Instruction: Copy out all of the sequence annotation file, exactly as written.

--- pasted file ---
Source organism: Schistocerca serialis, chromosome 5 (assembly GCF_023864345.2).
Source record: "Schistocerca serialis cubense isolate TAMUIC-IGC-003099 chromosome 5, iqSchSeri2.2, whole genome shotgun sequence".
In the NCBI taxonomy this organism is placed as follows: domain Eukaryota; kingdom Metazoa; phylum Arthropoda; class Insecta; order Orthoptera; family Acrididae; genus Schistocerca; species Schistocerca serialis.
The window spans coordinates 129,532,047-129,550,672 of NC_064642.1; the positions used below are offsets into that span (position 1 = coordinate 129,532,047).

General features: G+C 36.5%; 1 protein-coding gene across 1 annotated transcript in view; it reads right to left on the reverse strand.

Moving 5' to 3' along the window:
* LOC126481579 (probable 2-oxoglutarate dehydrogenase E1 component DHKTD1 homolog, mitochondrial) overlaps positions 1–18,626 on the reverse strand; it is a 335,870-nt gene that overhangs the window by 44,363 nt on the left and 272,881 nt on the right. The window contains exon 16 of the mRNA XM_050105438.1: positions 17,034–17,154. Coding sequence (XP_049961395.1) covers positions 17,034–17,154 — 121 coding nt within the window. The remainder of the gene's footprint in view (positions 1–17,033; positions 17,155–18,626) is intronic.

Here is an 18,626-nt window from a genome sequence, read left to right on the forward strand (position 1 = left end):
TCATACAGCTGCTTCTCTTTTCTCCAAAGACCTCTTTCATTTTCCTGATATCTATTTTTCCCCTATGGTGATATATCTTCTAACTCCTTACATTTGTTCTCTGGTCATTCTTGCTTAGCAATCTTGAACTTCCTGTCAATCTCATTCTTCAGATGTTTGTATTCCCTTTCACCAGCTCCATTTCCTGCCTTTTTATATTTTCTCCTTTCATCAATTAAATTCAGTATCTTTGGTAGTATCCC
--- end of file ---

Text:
Source organism: Schistocerca serialis, chromosome 5 (assembly GCF_023864345.2).
Source record: "Schistocerca serialis cubense isolate TAMUIC-IGC-003099 chromosome 5, iqSchSeri2.2, whole genome shotgun sequence".
In the NCBI taxonomy this organism is placed as follows: domain Eukaryota; kingdom Metazoa; phylum Arthropoda; class Insecta; order Orthoptera; family Acrididae; genus Schistocerca; species Schistocerca serialis.
The window spans coordinates 129,532,047-129,550,672 of NC_064642.1; the positions used below are offsets into that span (position 1 = coordinate 129,532,047).

General features: G+C 36.5%; 1 protein-coding gene across 1 annotated transcript in view; it reads right to left on the reverse strand.

Moving 5' to 3' along the window:
* LOC126481579 (probable 2-oxoglutarate dehydrogenase E1 component DHKTD1 homolog, mitochondrial) overlaps positions 1–18,626 on the reverse strand; it is a 335,870-nt gene that overhangs the window by 44,363 nt on the left and 272,881 nt on the right. The window contains exon 16 of the mRNA XM_050105438.1: positions 17,034–17,154. Coding sequence (XP_049961395.1) covers positions 17,034–17,154 — 121 coding nt within the window. The remainder of the gene's footprint in view (positions 1–17,033; positions 17,155–18,626) is intronic.

Here is an 18,626-nt window from a genome sequence, read left to right on the forward strand (position 1 = left end):
TCATACAGCTGCTTCTCTTTTCTCCAAAGACCTCTTTCATTTTCCTGATATCTATTTTTCCCCTATGGTGATATATCTTCTAACTCCTTACATTTGTTCTCTGGTCATTCTTGCTTAGCAATCTTGAACTTCCTGTCAATCTCATTCTTCAGATGTTTGTATTCCCTTTCACCAGCTCCATTTCCTGCCTTTTTATATTTTCTCCTTTCATCAATTAAATTCAGTATCTTTGGTAGTATCCC